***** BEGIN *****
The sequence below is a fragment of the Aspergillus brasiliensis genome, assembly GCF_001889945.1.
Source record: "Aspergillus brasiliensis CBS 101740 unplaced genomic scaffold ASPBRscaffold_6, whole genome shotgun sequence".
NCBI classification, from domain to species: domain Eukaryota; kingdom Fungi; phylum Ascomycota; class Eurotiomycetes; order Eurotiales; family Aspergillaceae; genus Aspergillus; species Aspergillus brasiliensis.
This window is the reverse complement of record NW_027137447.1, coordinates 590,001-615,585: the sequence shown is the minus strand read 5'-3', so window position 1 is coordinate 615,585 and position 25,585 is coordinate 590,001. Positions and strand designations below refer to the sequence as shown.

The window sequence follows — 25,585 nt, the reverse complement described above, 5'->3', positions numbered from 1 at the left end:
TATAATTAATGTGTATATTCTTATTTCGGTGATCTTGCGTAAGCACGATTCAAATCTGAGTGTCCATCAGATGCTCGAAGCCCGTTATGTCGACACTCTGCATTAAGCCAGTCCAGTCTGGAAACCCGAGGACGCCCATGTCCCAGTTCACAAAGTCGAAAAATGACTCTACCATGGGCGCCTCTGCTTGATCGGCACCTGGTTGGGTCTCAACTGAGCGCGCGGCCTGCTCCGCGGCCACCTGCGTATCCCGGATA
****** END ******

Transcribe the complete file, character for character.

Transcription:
The sequence below is a fragment of the Aspergillus brasiliensis genome, assembly GCF_001889945.1.
Source record: "Aspergillus brasiliensis CBS 101740 unplaced genomic scaffold ASPBRscaffold_6, whole genome shotgun sequence".
NCBI classification, from domain to species: domain Eukaryota; kingdom Fungi; phylum Ascomycota; class Eurotiomycetes; order Eurotiales; family Aspergillaceae; genus Aspergillus; species Aspergillus brasiliensis.
This window is the reverse complement of record NW_027137447.1, coordinates 590,001-615,585: the sequence shown is the minus strand read 5'-3', so window position 1 is coordinate 615,585 and position 25,585 is coordinate 590,001. Positions and strand designations below refer to the sequence as shown.

The window sequence follows — 25,585 nt, the reverse complement described above, 5'->3', positions numbered from 1 at the left end:
TATAATTAATGTGTATATTCTTATTTCGGTGATCTTGCGTAAGCACGATTCAAATCTGAGTGTCCATCAGATGCTCGAAGCCCGTTATGTCGACACTCTGCATTAAGCCAGTCCAGTCTGGAAACCCGAGGACGCCCATGTCCCAGTTCACAAAGTCGAAAAATGACTCTACCATGGGCGCCTCTGCTTGATCGGCACCTGGTTGGGTCTCAACTGAGCGCGCGGCCTGCTCCGCGGCCACCTGCGTATCCCGGATA